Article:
Workplace sexual harassment and bullying continue to pose serious occupational health problems for victims.
Workplace harassment is tied directly to a variety of physical and psychological problems, including higher rates of stress, loss of sleep, depression and symptoms of post-traumatic stress disorder, according to a study from Ball State University.
Jagdish Khubchandani, a community health education professor at Ball State and the study’s lead author, said the results clearly shows that the American workers are being exposed to harassment and are their health is suffering.
“Harassment or bullying suffered by American employees is severe and extremely costly for employers across the country,” he said. “Harassment harms victims, witnesses and organizations where such interactions occur.”
The humiliation and ridicule of workplace harassment causes victims to have low self-esteem, concentration difficulties, anger, lower life satisfaction, reduced productivity and increased absenteeism, said Khubchandani, who coauthored the study with James Price, a faculty member at the University of Toledo.
A new ABC News-Washington Post poll found that more than half of all American women—54%—have experienced “unwanted and inappropriate sexual advances” at some point in their lives. Thirty percent of women have endured such behavior from male colleagues and 25% identified men with sway over their careers as the culprits. The poll found that, all told, 33 million U.S. women have been sexually harassed—and 14 million sexually abused—in work-related episodes.Yet nearly all women—95%—report that male perpetrators of such abuse usually go unpunished.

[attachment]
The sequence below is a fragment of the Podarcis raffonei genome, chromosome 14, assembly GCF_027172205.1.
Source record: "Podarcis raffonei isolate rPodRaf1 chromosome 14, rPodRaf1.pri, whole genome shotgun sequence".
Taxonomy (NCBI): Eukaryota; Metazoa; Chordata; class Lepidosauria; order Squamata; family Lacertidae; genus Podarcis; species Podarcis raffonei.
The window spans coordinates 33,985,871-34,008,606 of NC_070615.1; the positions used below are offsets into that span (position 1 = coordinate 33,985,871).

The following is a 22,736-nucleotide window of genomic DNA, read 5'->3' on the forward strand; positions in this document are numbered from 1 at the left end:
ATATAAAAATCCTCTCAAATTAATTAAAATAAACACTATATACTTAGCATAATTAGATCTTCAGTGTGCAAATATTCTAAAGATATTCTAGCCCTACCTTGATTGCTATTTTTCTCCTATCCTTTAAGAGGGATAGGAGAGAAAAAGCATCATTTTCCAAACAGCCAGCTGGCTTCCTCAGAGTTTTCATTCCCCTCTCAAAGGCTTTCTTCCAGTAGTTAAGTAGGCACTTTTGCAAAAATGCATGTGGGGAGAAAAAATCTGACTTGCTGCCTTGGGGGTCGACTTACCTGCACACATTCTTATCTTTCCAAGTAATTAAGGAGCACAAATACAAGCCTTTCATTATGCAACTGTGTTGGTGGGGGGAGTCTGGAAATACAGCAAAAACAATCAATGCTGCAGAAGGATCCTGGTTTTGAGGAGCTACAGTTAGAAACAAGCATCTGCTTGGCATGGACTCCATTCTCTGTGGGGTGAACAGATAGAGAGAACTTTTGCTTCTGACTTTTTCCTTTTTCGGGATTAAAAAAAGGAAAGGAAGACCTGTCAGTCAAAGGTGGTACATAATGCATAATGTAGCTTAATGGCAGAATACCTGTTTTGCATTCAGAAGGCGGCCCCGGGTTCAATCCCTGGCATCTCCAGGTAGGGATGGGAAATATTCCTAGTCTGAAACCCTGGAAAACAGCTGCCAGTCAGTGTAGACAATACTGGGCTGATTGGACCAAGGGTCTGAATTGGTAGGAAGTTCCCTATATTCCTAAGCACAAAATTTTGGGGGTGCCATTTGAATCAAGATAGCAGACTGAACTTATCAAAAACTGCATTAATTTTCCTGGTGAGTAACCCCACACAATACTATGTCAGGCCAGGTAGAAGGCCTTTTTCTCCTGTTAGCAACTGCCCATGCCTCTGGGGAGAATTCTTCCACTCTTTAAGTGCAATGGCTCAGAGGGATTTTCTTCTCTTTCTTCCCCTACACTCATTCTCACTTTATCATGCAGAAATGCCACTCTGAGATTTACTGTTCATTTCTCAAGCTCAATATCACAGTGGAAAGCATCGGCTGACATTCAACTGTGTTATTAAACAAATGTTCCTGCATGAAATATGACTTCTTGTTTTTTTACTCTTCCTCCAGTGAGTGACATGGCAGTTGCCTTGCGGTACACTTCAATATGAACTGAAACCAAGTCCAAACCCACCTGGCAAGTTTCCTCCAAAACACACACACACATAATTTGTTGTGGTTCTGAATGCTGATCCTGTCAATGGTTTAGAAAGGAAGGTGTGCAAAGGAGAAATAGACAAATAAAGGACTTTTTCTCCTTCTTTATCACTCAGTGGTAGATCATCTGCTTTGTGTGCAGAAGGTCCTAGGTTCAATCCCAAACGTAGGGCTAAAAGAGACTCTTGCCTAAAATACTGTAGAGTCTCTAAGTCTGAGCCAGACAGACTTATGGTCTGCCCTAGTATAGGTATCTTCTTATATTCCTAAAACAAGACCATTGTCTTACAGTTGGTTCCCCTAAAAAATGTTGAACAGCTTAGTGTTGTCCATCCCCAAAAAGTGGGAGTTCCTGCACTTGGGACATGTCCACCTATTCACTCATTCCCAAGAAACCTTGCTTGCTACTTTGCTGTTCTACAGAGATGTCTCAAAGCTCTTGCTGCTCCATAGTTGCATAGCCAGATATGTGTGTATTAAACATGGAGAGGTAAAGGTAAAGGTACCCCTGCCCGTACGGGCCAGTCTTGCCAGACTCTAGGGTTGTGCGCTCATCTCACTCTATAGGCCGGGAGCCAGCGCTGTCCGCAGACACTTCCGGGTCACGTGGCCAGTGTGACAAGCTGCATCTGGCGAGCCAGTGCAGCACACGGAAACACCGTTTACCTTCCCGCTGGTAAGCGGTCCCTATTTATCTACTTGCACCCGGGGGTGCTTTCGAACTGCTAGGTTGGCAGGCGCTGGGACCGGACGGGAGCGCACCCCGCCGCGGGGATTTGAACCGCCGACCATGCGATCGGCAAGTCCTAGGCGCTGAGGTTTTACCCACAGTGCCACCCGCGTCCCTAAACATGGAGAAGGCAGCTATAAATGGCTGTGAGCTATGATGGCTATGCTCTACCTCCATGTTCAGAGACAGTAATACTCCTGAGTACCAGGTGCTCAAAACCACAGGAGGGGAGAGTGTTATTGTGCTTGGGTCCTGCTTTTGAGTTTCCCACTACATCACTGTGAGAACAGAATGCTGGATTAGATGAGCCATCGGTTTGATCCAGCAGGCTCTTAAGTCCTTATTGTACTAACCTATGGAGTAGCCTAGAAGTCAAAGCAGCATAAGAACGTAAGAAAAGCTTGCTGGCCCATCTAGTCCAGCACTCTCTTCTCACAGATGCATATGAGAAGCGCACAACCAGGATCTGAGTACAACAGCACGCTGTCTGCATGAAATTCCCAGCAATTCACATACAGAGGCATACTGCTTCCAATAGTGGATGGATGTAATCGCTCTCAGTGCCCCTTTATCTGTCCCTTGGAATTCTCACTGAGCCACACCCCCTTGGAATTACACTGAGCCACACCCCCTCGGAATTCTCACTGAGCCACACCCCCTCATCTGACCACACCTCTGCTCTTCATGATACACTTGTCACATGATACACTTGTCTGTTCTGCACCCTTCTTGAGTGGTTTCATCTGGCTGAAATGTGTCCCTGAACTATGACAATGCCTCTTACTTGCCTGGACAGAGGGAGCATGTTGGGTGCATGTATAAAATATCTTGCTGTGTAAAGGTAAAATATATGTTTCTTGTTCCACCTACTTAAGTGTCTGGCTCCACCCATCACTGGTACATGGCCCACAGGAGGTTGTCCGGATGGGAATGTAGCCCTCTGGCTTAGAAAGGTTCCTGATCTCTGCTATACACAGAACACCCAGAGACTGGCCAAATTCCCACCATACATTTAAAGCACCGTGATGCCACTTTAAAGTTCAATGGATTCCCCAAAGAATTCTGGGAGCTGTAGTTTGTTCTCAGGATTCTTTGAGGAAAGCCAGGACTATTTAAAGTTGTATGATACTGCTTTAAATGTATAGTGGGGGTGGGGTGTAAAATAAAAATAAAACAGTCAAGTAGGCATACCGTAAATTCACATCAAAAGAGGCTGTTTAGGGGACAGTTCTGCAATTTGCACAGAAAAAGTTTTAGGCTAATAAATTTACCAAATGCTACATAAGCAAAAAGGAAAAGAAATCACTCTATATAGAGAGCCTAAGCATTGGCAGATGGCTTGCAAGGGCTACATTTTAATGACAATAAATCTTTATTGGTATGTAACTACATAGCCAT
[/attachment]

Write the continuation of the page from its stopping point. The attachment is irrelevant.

In regard to the types of health problems that surfaced, the study from Ball State University found that over a 12-month period:
– Female victims reported higher rates of psychosocial distress, smoking and pain disorders like migraine and neck pain.
– Male victims were more likely to miss more than two weeks of work and suffer from asthma, ulcers and worsening of general health in the past year.
– In addition, male victims were more likely to have ever been diagnosed with hypertension and angina pectoris.
– Victims of harassment were more likely to obese and smoke.
According to a new NBC News/SurveyMonkey poll, only about one in five of those working today said they recently had been involved in discussions or training, or seen changes in policy, unfortunately.
Harassment and bullying prevention training is clearly a continuing, chronic occupational health problem in the modern workplace. Proper training must become an essential tool for ensuring the long-term safety of all employees.